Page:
For almost 30 years, World Wildlife Fund has been “on the ground” across the circumpolar region, helping to conserve Arctic ecosystems and collaborating with local people to develop long-term conservation solutions. Now more than ever action is needed in the Arctic to safeguard vast areas of intact habitat, ensure sustainable and healthy ecosystems for people and wildlife, and put in place the right policies and practices for an Arctic that is changing before our eyes.
While seemingly remote and separate from life in the Lower 48, the Arctic in fact touches most Americans every day, in unseen but important ways. As climate change impacts are increasingly felt in the Arctic, these changes will affect life beyond the Arctic, too.
Although World Wildlife Fund plays an active role in polar bear conservation (funding research, contributing expertise to the U.S. federal polar bear recovery plan and supporting community-based polar bear “patrols”) the Arctic program has a broader focus. Our aim is to shield Arctic ecosystems and communities from the worst impacts of climate change by promoting the protection of key habitats that support vibrant, productive natural communities, such as Bristol Bay, America’s “Fish Basket,” and the Bering Strait, a “marine mammal superhighway” between the United States and Russia. World Wildlife Fund staff can be found in small coastal villages collaborating with fishermen or Alaska Native leaders, in a Bering Sea harbor absorbing local knowledge from a fisherman, or in a U.S. Senate chamber, testifying on oil spills or climate change impacts.
Why care about the Arctic?
The Arctic is a region consisting of deep ocean waters covered by drifting pack ice and surrounded by continents and archipelagos around the North Pole. It is home to 4 million people and over 11 million square miles of marine and terrestrial ecosystems. Today, as the Earth’s temperatures increase, the Arctic is feeling the impacts most dramatically, warming at twice the rate of the rest of the planet.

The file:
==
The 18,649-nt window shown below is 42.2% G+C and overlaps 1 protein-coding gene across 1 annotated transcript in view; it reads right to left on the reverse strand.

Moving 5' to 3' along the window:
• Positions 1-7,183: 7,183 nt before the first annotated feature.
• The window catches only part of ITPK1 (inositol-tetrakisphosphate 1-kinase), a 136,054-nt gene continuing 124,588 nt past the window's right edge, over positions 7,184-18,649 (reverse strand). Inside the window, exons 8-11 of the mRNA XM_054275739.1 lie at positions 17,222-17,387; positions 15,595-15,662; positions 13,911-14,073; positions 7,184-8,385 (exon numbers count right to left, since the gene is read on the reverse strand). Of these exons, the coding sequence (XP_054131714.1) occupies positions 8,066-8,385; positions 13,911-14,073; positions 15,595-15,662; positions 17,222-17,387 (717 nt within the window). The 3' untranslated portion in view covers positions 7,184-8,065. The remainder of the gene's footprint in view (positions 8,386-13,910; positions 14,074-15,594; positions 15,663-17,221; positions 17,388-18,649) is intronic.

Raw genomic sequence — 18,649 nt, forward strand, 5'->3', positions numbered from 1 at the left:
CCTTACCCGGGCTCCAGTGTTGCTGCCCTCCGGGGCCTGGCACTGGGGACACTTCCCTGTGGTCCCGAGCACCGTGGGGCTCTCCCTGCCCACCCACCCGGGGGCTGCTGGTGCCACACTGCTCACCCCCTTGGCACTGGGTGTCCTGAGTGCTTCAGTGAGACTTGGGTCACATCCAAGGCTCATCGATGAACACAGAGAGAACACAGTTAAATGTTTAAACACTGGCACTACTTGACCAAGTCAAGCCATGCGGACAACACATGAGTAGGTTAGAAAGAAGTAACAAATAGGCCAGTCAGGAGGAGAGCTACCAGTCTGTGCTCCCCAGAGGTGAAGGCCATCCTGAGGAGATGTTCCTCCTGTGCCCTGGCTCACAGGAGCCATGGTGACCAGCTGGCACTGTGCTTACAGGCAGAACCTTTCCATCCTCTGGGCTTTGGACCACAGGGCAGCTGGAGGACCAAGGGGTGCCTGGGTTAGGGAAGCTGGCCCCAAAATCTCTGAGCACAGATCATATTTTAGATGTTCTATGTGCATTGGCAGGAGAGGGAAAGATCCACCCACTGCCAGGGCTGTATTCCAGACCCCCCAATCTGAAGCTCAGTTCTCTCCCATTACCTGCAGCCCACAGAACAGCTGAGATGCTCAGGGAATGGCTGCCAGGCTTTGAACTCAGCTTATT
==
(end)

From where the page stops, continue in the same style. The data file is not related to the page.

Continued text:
One of the most important systems in the Arctic Ocean is the vast and vital sea ice. At its peak each year the ice covers an average of 9 million square miles and serves as the base of the Arctic marine life ecosystem. Light filtering through the ice helps create a nutrient rich environment of microscopic algae and zooplankton, which becomes food for fish like Arctic char and cod. The fish, in turn, sustain seals – the primary prey of polar bears – and Arctic whales. Another important job of sea ice that is often overlooked is its job as the planet’s air conditioner. The earth relies on the Arctic’s white ice and snow to reflect the sun’s warmth back into the atmosphere, creating a cooling effect. As the ice and snow melts, the darker earth, rock and ocean waters actually start absorbing the sun’s heat – which in turn contributes to warming around the globe.
In the summer, millions of migratory birds come to the Arctic to feed and raise their young on the Arctic Ocean’s expansive coastal wetlands. The birds have come great distances from every continent to reach the food-rich Arctic, where they find expansive habitat to nest and raise their young before heading south again. Dunlins have wintered along the coast of China, some having traveled from Africa and South America, and the Arctic tern has traveled all the way from Antarctica to spend the summer in the high Arctic. These birds are truly citizens of the world and ambassadors for the remarkable abundance of the Arctic. This mass migration contributes to the economic diversification in Arctic communities through small-scale ecotourism activities, which are low impact and independent of development cycles.
Many people are familiar with the wild Bering Sea region because of popular reality shows. But they may not be aware that the 770,000 square miles between western Alaska and Russia’s eastern coast is the source of over half the seafood caught in the Unites States and one of the largest salmon runs in the world. Sockeye salmon, king salmon, steelhead and red king crab are just a few of the species located in the Bering Sea. This abundance feeds millions of people and supports a $2 billion dollar fishing industry.
Arctic areas are vitally important to wildlife, but they are equally important for people. Indigenous people rely heavily on the natural abundance provided by the region to maintain their cultures and lifestyles. These remaining wild places also give people a touchstone to connect with nature and to build a wider appreciation of our world.
Margaret Williams is managing director of the World Wildlife Fund’s U.S. Arctic Field Program in Anchorage. She can be reached at 279-5504.
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